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The House on Childress Street: A Memoir

1 rating: 3.0
A book by Kenji Jasper

Journalist and novelist Jasper (Dark) shares insightful, though often tedious moral lessons on black manhood. With the recent death of his 83-year-old grandfather, Jesse James Langley Sr., Jasper delves into his forebear's difficult, angry journey in … see full wiki

Tags: Book
Author: Kenji Jasper
Publisher: Harlem Moon
1 review about The House on Childress Street: A Memoir

This is the House that Jesse Built

  • May 16, 2006
  • by
Kenji Jasper presents his nonfiction debut in The House on Childress Street, a memoir about his family, most specifically his late maternal grandfather, Jesse Langley Sr. This book is a departure from the literary urban fiction Jasper is known for which includes Dark and Dakota Grand. In this sometimes slow moving tale, he is trying to come to grips with the remote, distant man who was the patriarch of the Langley clan. Jasper's quest was to understand how this man's influence drove the rest of the family and to understand the legacy he left.

Jesse Langley was considered a real man, albeit a complex man, to his family and his community. He went to work every day, provided a home and a paternal presence.
Childress Street was where Jesse Langley reigned supreme. It was where family and friends gathered and where no one ever questioned his remoteness, his acid tongue or his words and deeds. As is so often the case in African American families, his family was left with unanswered questions.

Jasper felt a need to find his grandfather's roots as if he was in a race to escape the madness that threatened to infiltrate his life. He and Jesse had planned a trip to Greenville, North Carolina, the old homestead but Jesse died a few weeks before their departure. Jasper made the trip by himself in 2004, met some of Jesse's brothers and asked them questions about him. Most they could not answer. For example, the mystery of who Jesse's mother was and what happened to her remains a mystery. Jasper came home with lots of stories but realized the answers he was looking for in the old cotton fields of Greenville were not to be found.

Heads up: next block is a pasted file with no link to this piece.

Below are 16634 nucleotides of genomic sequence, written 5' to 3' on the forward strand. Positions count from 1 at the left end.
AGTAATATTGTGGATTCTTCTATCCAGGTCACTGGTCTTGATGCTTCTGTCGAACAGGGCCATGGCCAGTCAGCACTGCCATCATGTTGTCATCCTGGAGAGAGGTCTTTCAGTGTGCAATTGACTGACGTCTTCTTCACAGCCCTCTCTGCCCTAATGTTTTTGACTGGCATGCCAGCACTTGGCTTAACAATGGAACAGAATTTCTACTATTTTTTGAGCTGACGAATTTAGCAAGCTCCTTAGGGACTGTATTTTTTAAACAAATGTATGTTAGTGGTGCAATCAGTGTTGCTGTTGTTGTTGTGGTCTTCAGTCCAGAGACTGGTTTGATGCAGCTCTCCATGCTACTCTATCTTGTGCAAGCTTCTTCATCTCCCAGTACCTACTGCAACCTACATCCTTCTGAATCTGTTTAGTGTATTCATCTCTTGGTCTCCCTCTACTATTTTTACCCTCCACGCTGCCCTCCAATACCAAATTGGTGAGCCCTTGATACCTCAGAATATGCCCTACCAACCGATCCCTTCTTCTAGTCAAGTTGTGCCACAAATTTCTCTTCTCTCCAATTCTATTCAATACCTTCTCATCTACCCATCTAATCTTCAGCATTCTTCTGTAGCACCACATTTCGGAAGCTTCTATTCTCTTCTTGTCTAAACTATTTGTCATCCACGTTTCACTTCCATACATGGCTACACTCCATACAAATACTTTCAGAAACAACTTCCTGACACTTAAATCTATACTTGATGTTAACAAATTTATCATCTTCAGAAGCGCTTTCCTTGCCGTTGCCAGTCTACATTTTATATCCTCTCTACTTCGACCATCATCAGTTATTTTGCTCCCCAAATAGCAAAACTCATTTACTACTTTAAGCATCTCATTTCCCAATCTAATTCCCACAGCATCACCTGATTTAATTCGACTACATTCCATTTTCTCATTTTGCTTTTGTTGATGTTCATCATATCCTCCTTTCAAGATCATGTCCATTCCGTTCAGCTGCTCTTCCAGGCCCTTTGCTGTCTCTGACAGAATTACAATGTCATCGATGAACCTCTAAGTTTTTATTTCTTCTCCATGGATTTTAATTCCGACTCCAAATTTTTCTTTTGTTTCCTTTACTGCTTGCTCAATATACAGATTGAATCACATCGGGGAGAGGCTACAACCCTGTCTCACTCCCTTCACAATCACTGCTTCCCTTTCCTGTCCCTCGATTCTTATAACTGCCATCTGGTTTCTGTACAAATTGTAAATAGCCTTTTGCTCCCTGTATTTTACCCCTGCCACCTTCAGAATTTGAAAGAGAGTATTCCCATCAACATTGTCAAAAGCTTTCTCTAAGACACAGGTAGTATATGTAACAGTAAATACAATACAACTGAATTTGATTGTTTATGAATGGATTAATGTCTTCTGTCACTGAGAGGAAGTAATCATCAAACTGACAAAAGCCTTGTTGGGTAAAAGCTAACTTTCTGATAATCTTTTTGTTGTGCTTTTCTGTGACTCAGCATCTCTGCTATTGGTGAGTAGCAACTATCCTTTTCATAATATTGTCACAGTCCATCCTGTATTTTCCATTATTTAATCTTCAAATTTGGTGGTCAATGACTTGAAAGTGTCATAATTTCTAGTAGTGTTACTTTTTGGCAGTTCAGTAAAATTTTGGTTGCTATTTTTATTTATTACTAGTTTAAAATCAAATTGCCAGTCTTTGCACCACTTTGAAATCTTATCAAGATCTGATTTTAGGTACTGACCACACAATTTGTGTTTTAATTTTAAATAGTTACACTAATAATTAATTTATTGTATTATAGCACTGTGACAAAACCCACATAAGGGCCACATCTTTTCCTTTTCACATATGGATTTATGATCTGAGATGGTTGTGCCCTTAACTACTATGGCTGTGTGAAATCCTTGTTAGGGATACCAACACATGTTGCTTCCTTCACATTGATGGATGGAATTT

The story meandered around trying to find a frame of reference jumping from Jesse's life, the dissection of Jasper's parents' marriage, to observations on to the construction of the Black family and to his childhood and coming-of-age. He attempted to juxtapose his own life and that of his grandfather's but it never quite fit. The continuous scrutinizing of his parent's lives plagues this discourse even as Jasper yearns for a family of his own that so far has eluded his thirty years on this earth.

This book was as much a commentary on the Black family; a dissection of the history of a particular family as well as a delving into the psyche of the man who loved him and who he loved but did not know. Jesse Langley Sr. led a hard scrabble life in the South, came to Washington, D.C., married, raised a family and died like so many black men of his era. Part memoir, part sociological study, this book was a much needed catharsis for Jasper. I would recommend to those who are interested in studying the Black family.

Dera R. Williams
APOOO BookClub

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